SAY YOU'RE SORRY: In N.Y., Phil Mushnick notes on Saturday, with seconds left in the Louisville-Florida game, with the Cardinals up three, Harlan “lost track of the score.” As Florida “tried successive 3-pointers to tie, Harlan declared ‘for the lead!’” Mushnick: “OK, such mistakes happen. But Harlan then made matters worse by pretending that he knew it was a three-point lead all along, that we never heard what he had been shouting or we’re too stupid to have known better.” He “owed his audience and reputation an acknowledgement -- ‘Sorry, folks, I lost track’ -- instead of bad faith.” All he had to do was “briefly note his error and he would have disarmed reasonable viewers.” Instead, his “dishonesty, was insulting” (N.Y. POST, 3/26). Mushnick yesterday wrote with four networks televising the tournament, “we weren’t supposed to miss anything.” But Thursday, Ohio State-Cincinnati “didn’t end until 11:55, Marquette-Florida ended at 12:33 Friday morning.” Mushnick: “What difference does it make if they were on different networks if half the country’s asleep during the final 16?” (N.Y. POST, 3/25).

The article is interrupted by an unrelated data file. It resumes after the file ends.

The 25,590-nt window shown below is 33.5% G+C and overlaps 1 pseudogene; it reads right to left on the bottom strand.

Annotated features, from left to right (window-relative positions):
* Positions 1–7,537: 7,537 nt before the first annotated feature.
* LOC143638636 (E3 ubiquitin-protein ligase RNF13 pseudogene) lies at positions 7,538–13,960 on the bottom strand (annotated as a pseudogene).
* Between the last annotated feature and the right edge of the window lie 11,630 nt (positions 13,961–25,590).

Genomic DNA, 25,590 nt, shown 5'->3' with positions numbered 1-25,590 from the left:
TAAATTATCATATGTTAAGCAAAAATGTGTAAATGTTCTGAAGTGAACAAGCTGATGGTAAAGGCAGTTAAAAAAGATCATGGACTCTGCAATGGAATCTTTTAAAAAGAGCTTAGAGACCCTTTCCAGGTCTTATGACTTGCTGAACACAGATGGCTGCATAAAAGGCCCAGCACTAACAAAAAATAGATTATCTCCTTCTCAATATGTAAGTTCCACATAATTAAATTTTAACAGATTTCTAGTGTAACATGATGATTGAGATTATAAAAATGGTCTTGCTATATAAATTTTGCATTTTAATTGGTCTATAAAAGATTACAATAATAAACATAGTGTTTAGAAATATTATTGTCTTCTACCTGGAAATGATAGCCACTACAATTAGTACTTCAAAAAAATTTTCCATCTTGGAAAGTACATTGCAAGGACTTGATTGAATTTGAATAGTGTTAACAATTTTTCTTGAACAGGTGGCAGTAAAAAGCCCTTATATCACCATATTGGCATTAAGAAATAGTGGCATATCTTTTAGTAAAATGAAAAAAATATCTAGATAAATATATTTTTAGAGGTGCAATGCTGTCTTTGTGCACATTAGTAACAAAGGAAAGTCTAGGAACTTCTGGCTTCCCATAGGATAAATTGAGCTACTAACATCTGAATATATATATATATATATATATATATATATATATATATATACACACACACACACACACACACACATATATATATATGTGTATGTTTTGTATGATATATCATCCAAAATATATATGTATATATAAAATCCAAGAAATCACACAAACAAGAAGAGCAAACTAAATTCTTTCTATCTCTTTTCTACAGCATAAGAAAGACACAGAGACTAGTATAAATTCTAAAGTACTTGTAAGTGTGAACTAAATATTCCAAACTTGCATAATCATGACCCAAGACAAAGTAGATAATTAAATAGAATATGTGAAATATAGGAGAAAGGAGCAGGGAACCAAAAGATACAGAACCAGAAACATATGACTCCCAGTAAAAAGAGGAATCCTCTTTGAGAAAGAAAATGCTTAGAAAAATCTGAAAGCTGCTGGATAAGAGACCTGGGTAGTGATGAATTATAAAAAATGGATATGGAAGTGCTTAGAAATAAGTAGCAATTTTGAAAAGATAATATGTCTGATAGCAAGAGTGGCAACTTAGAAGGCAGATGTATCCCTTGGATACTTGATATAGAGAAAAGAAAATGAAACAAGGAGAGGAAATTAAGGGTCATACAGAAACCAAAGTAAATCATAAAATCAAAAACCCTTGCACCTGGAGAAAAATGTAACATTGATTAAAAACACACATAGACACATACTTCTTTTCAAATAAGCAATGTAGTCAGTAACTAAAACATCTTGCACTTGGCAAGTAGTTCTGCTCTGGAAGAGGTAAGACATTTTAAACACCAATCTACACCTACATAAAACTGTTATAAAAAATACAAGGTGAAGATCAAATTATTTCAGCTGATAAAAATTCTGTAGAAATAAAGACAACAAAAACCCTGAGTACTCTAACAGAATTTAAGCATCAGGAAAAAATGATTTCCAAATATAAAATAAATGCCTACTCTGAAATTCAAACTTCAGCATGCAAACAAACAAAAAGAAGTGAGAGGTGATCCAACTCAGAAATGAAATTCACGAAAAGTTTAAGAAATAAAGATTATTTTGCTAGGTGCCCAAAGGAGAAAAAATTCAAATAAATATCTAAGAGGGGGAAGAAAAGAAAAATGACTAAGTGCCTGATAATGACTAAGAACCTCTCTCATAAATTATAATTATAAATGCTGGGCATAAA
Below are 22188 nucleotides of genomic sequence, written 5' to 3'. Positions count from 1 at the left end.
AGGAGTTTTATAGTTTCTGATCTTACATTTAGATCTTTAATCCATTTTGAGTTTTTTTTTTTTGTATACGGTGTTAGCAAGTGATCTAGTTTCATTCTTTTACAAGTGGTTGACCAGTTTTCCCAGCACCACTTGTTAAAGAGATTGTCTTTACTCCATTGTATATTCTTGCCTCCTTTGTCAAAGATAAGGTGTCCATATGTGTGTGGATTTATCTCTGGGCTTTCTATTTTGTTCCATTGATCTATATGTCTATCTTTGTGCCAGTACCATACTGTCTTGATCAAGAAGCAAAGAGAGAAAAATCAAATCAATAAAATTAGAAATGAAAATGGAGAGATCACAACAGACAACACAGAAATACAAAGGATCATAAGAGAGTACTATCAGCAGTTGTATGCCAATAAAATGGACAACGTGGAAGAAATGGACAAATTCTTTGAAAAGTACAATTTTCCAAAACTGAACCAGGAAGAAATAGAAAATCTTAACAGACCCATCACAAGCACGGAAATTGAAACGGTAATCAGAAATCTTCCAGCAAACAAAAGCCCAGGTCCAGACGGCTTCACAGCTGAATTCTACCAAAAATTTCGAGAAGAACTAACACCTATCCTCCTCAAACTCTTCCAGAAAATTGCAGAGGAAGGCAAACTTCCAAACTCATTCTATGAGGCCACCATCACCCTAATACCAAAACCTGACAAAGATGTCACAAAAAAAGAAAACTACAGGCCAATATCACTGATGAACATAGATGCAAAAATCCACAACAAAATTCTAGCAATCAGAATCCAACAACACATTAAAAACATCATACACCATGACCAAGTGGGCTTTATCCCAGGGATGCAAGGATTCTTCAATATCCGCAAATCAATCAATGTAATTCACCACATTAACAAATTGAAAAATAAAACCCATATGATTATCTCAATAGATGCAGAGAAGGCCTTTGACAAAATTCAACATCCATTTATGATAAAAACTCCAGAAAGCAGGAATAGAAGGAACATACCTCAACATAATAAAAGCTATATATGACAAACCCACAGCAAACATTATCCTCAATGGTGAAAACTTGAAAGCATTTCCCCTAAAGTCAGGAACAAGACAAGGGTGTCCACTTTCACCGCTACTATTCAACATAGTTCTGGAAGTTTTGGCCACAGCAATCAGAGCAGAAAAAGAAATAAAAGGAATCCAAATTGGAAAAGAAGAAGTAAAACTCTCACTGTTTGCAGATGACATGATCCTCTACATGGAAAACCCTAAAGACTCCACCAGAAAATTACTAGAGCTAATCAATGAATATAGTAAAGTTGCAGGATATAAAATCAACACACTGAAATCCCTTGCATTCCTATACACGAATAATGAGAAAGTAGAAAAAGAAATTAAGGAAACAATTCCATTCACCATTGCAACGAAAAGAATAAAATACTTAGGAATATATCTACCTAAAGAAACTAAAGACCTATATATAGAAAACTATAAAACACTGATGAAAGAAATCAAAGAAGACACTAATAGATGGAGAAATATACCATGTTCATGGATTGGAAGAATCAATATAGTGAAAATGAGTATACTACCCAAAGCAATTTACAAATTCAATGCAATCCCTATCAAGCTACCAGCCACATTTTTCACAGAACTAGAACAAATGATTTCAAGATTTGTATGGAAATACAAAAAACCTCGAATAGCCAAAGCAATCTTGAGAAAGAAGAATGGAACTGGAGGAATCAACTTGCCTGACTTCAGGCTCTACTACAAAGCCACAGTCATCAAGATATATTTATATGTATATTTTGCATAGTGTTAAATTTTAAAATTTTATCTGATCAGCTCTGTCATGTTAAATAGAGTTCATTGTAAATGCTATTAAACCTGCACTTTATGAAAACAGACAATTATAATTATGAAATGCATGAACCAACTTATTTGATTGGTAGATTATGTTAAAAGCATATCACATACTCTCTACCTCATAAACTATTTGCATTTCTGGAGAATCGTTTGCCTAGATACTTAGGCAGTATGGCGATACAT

HIGHLY UNLIKELY: The WALL STREET JOURNAL's Erik Holm reported Fox Sports launched a contest on its website before this year's tournament offering $1M "to anyone who managed to pick all 63 March Madness games correctly." The net also "bought an insurance policy for the contest, paying just a fraction of the potential prize money so an underwriter, HCC Insurance Holdings Inc., would be on the hook if someone managed to put together a perfect bracket." But by the time the field was down to the Sweet 16 "at the end of the first weekend, no one was left." But the insurers that back the NCAA contests "are extraordinarily unlikely to ever be stuck with a claim." SCA Promotions Dir of Sales Paul Panzera, whose company backs large NCAA bracket competitions with millions of entries, said that the closest anyone got "was 59 of the 63 games." SCA is not an insurer, but it "often passes along a chunk of its risk to reinsurers like Swiss Re and Munich Re." Holm noted most of those involved in the "perfect-bracket contests declined to say how much the insurance coverage costs." Fox Sports Interactive VP/Marketing Andrew Hossom said it was "cheap." He added, "We are conscious of our budget." Panzer added that SCA will "charge roughly 2% of the prize value for a perfect-bracket competition." That would amount "to $20,000 for a $1 million prize" (WALL STREET JOURNAL, 3/24).